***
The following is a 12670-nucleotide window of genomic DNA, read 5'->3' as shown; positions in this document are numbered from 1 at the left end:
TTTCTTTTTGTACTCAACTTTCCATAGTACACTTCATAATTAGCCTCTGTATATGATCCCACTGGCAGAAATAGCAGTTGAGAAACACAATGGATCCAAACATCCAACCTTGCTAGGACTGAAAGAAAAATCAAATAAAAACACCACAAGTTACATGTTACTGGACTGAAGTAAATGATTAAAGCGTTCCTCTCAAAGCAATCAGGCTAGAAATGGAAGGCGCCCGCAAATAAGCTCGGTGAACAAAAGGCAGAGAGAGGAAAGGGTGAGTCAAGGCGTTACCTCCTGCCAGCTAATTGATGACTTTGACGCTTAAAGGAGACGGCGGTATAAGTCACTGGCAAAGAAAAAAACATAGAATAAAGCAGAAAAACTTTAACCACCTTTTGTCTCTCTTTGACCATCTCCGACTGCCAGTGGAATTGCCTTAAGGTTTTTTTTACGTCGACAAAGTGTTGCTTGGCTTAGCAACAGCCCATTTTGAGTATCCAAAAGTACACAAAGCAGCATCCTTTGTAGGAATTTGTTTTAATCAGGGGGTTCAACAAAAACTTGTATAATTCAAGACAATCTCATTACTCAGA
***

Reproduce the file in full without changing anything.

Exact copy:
The following is a 12670-nucleotide window of genomic DNA, read 5'->3' as shown; positions in this document are numbered from 1 at the left end:
TTTCTTTTTGTACTCAACTTTCCATAGTACACTTCATAATTAGCCTCTGTATATGATCCCACTGGCAGAAATAGCAGTTGAGAAACACAATGGATCCAAACATCCAACCTTGCTAGGACTGAAAGAAAAATCAAATAAAAACACCACAAGTTACATGTTACTGGACTGAAGTAAATGATTAAAGCGTTCCTCTCAAAGCAATCAGGCTAGAAATGGAAGGCGCCCGCAAATAAGCTCGGTGAACAAAAGGCAGAGAGAGGAAAGGGTGAGTCAAGGCGTTACCTCCTGCCAGCTAATTGATGACTTTGACGCTTAAAGGAGACGGCGGTATAAGTCACTGGCAAAGAAAAAAACATAGAATAAAGCAGAAAAACTTTAACCACCTTTTGTCTCTCTTTGACCATCTCCGACTGCCAGTGGAATTGCCTTAAGGTTTTTTTTACGTCGACAAAGTGTTGCTTGGCTTAGCAACAGCCCATTTTGAGTATCCAAAAGTACACAAAGCAGCATCCTTTGTAGGAATTTGTTTTAATCAGGGGGTTCAACAAAAACTTGTATAATTCAAGACAATCTCATTACTCAGA